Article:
Home > Greatest Scores of the Twentieth Century, Reviews > LIEUTENANT KIJÉ – Sergei Prokofiev

LIEUTENANT KIJÉ – Sergei Prokofiev


Original Review by Craig Lysy

In 1932 the People’s Commissariat for Education approved director Aleksandr Faintsimmer’s latest request to proceed with a film based on screenwriter Yuri Tynyanov’s story of Lieutenant Kijé. The Commissariat believed that its barbed, sardonic humor of Russia’s former Tsar Paul I would denigrate the idiocy and incompetence of the Tsars, while reinforcing the superiority of the new socialist order. The Belgoskino production company located in Belarus would produce the film, and Arkadi Koltsaty was hired to manage the cinematography. A fine cast was assembled which included Mikhail Yanshin as Tsar Pavel I, Boris Gorin-Goryainov as Count von Pahlen, Nina Shaternikova as Princess Gagagrina, and Erast Garin as Adjudant Kobulov.

Set in St. Petersburg Russia in 1800, the story offers a classic farce, an absurd tale based on a clerical error. An adjutant is preparing a list of officers to be promoted by the Tsar. He makes a transcription error and rather than rewrite the entire list he shapes the error into the name of Lieutenant Kijé. Well, the Tsar notices the unusual name and singles him out as one of his favorites. This requires the Adjutant to manufacture an entire career, which takes on a life of its own including a promotion for his exploits, marriage, exile to Siberia, an Imperial pardon and finally a burial using an empty coffin! Well, the farce was popular with the people and the film helped to advance the careers of both Faintsimmer and Prokofiev. Films from the Soviet Union were not considered by the Academy of Motion Picture Arts and Sciences.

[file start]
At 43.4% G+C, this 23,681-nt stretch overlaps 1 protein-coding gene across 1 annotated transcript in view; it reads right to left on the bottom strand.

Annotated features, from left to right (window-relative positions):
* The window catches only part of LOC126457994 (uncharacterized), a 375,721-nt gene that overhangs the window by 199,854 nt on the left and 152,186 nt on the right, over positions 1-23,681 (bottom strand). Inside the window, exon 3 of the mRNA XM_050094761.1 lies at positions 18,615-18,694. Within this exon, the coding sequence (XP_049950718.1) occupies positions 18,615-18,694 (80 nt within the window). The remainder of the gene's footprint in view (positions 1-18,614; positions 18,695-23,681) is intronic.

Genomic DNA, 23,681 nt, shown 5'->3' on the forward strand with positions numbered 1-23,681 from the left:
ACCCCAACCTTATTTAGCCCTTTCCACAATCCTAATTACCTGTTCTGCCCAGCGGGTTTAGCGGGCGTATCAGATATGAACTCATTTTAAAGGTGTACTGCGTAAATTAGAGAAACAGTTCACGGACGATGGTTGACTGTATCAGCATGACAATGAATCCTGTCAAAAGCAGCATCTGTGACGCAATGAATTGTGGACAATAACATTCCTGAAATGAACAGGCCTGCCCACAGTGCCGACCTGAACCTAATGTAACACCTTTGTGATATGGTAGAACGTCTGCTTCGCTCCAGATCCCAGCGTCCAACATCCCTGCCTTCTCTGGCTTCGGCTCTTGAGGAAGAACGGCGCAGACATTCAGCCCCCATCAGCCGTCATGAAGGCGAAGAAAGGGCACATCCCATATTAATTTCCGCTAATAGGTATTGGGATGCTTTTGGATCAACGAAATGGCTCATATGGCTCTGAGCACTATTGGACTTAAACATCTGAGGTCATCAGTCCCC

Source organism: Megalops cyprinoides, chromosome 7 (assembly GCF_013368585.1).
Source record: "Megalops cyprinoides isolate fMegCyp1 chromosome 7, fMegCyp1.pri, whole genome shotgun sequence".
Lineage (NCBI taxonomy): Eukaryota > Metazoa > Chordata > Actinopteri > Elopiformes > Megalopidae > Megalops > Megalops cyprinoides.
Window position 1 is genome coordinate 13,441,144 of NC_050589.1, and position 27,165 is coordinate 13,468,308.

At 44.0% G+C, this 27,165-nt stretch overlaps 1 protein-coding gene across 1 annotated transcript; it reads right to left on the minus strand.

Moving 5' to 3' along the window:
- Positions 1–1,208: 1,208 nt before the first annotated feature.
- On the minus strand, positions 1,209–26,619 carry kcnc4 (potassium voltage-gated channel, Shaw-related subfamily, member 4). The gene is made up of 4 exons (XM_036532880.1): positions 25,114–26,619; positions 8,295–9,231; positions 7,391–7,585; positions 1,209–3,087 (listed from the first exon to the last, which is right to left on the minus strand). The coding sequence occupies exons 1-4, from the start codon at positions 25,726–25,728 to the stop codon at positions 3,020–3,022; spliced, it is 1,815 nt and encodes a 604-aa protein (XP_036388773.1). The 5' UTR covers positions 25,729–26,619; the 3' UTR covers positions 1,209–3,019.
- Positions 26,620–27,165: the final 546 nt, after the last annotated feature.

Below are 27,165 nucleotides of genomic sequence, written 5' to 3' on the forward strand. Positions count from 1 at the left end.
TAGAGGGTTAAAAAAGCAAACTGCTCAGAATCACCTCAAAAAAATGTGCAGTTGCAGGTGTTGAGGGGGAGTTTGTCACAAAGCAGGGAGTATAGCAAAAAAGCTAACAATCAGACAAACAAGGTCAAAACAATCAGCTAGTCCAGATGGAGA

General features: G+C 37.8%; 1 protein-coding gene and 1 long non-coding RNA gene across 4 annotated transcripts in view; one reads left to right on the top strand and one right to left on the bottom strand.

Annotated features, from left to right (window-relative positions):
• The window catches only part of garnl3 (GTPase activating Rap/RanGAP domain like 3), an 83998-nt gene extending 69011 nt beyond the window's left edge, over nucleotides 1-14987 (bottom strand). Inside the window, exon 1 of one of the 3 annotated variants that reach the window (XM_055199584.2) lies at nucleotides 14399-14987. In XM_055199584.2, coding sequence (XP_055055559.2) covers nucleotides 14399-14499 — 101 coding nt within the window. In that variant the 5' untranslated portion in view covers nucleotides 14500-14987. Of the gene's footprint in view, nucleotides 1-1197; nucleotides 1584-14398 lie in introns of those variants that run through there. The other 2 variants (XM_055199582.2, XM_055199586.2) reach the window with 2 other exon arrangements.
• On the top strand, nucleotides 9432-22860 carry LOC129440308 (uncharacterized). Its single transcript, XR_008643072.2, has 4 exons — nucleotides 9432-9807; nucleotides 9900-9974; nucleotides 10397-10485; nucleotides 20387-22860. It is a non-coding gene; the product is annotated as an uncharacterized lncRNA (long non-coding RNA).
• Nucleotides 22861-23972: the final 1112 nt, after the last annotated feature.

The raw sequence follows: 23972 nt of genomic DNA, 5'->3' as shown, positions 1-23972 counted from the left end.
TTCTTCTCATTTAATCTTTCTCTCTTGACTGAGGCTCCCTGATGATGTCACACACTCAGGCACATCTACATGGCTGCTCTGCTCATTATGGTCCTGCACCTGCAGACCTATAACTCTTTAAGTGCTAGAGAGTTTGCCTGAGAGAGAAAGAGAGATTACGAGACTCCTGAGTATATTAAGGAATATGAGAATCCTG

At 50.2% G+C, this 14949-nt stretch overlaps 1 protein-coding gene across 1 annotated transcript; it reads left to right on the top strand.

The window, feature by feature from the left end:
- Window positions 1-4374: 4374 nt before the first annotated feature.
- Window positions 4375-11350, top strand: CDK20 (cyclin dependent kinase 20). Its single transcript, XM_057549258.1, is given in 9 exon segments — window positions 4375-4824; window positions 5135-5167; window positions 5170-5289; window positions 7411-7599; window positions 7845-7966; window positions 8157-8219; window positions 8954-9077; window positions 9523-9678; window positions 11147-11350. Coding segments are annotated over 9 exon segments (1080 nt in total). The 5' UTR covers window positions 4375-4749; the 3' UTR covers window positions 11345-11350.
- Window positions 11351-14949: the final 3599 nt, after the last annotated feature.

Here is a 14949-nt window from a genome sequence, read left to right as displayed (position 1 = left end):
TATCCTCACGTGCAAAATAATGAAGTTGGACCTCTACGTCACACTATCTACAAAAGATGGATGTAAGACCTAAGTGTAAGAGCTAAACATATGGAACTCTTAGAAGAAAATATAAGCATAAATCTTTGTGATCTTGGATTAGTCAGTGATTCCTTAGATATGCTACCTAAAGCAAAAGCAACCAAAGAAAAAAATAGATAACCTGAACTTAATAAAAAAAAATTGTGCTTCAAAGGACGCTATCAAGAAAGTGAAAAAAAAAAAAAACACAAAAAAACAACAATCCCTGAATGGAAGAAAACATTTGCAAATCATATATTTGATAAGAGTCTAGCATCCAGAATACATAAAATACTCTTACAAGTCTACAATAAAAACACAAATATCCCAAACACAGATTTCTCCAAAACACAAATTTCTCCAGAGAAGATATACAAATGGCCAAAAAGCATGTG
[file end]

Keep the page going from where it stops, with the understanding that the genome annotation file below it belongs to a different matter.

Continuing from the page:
The great Russian classical composer Sergei Prokofiev was commission to compose the score. He was fascinated by the barbed humor and irony of author Yuri Tynyanov’s story and was most happy to take on the assignment. He composed about fifteen minutes of music for the film, scored for a small ensemble chamber orchestra. He understood that the film was a farce and decided to play against its narrative with his music and not parrot its ludicrous absurdity. As was his practice, he drew inspiration from a rich history of Russian folk songs in fashioning his score, maintaining the traditions of composer legends Glinka, Balakirev, and Rimsky-Korsakov.